AUVSI: Privacy concerns should inform, but not stop, UAS use - experts

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Unmanned systems, particularly aircraft, are being challenged in the court of public opinion over privacy concerns before their benefits have been understood, two analysts said in an AUVSI webinar focused on privacy.

"We all know about the privacy issues but we haven't seen the benefits," said John Villasenor of The Brookings Institution, during a webinar that previewed Wednesday's privacy panel.

People fear a sky full of buzzing UAS a few years from now, but that will not be the case, he said. It will take some time, more than two or three years but less than a decade, but "I think people will, in the end, realize that it's really going to be okay."

When people first got cell phones and smartphones, they understood the benefits right away and only later contemplated the privacy downside, namely that smartphones show their users' location all the time, he said. That same benefit from UAS has not been made clear because they are not in widespread use.

"I think that will hopefully change when there are events where UAVs play a key role, such as by saving a police officer's life," he said.

Matt Henshon of Henshon Parker LLP, who co-chairs the AI and Robotics Committee of the American Bar Association Section of Science & Technology Law, said that would hold true of driverless car technology as well.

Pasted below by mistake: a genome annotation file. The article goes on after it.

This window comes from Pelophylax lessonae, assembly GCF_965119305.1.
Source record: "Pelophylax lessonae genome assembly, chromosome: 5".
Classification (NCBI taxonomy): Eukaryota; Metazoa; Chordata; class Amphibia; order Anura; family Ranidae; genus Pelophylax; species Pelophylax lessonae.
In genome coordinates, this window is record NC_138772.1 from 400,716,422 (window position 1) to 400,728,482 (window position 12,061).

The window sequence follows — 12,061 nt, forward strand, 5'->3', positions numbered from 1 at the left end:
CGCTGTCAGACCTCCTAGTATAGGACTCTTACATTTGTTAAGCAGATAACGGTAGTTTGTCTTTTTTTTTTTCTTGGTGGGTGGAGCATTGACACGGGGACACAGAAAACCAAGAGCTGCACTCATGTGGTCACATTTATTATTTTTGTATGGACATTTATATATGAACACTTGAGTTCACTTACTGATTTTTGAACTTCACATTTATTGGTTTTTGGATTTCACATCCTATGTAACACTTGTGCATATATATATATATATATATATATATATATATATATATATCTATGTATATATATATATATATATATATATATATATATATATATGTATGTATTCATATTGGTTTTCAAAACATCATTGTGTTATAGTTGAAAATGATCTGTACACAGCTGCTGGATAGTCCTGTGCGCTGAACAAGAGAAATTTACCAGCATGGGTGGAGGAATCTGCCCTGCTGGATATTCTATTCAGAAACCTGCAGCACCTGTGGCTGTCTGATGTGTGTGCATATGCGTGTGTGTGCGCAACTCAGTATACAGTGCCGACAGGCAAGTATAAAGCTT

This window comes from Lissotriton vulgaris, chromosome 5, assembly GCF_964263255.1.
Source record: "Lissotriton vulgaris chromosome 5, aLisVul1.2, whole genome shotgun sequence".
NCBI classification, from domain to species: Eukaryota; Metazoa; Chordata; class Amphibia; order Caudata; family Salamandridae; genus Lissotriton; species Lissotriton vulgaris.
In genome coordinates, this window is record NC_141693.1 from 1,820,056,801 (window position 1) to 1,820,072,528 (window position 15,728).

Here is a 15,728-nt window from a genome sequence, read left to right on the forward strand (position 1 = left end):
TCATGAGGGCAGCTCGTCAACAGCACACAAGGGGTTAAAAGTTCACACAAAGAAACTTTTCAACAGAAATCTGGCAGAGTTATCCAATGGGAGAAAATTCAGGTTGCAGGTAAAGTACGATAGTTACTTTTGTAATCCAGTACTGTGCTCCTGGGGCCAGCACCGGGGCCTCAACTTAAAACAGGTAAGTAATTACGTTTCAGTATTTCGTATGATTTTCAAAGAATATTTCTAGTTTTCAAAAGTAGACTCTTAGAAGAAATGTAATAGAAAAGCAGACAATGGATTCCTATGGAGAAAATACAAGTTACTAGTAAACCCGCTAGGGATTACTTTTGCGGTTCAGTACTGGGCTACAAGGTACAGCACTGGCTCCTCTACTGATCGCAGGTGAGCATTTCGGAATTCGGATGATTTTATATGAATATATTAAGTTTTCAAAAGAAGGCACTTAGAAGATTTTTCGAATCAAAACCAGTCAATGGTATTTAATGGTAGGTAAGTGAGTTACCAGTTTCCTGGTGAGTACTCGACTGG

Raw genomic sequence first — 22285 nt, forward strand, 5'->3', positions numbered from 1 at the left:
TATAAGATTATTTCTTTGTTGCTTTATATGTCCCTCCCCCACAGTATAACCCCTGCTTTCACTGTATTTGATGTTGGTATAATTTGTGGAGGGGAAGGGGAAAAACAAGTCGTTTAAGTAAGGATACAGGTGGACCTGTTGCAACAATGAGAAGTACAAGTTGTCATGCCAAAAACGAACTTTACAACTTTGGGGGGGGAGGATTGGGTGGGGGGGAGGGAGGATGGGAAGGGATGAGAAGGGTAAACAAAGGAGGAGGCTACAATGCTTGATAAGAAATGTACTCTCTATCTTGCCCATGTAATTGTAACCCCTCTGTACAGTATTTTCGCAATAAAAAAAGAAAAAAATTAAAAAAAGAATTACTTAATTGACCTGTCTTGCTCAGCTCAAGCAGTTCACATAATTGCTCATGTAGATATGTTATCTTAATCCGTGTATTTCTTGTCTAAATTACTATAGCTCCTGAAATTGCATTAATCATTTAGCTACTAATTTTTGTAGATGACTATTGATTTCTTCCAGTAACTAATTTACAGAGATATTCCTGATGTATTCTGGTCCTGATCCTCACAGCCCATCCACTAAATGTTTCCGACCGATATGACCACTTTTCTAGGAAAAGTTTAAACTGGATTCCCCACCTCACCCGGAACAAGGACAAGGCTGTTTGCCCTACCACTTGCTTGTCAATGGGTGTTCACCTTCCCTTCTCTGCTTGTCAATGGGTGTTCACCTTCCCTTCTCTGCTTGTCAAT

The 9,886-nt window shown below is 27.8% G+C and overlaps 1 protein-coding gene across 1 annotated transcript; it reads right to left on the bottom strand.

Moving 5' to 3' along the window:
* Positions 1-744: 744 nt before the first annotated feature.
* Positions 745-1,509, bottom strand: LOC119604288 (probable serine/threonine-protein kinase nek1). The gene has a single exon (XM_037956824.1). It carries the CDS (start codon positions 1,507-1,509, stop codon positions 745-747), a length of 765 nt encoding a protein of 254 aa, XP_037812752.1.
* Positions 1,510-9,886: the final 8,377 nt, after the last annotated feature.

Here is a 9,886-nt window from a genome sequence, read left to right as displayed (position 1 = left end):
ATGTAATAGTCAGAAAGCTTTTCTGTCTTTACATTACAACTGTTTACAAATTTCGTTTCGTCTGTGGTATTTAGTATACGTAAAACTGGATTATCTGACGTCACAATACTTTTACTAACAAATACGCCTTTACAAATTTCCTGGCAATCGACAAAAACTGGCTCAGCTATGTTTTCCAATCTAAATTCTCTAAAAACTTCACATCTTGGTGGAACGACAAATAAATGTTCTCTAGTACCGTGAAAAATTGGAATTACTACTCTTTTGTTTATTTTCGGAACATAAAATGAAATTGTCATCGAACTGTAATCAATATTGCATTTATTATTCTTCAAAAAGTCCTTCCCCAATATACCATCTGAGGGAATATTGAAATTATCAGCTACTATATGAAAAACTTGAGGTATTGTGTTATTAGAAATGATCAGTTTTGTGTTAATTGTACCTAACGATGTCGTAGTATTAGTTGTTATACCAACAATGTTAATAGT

"On the one hand, the efficiency and the strengths of some of these technologies will be tremendous, however, we are going to have to have an accelerated view of what our core privacy rights will be and how they should be protected."

The Supreme Court has not settled all the issues related to tracking vehicles. For instance, in a recent case, it concluded that attaching a GPS to a car without a warrant is not permissible, but otherwise "took the easy way out" by not ruling on GPS tracking in general.

Privacy rights will need to be reviewed periodically as technology continues to improve, such as when cameras get better and better with each generation, the speakers agreed. If privacy laws had been written when the Internet first became popular with consumers in the mid-1990s, they would have completely missed the later rise of social technology, for instance.

The unmanned systems industry should also be forthcoming about addressing privacy concerns, Henshon and Villasenor said. Henshon cited the instance where TiVo reported the number of people who watched the infamous Janet Jackson "wardrobe malfunction" during the Super Bowl. TiVo had randomized the identities of the viewers but did not make that clear at first, giving itself a privacy headache.

Villasenor and Henshon agreed that there is a danger that the unmanned systems industry could be over-regulated based on concerns about privacy.

"This is a global enterprise and a global industry," Villasenor said. "If the US takes itself out of the game, there are other countries that are going to simply take up that slack."

Villasenor and Henshon will take part in a panel discussion, "Getting in Front of the Issue: A Discussion on Unmanned Systems and Privacy" on Wednesday, 8 August, in the Panel Session Room of Mandalay Bay D.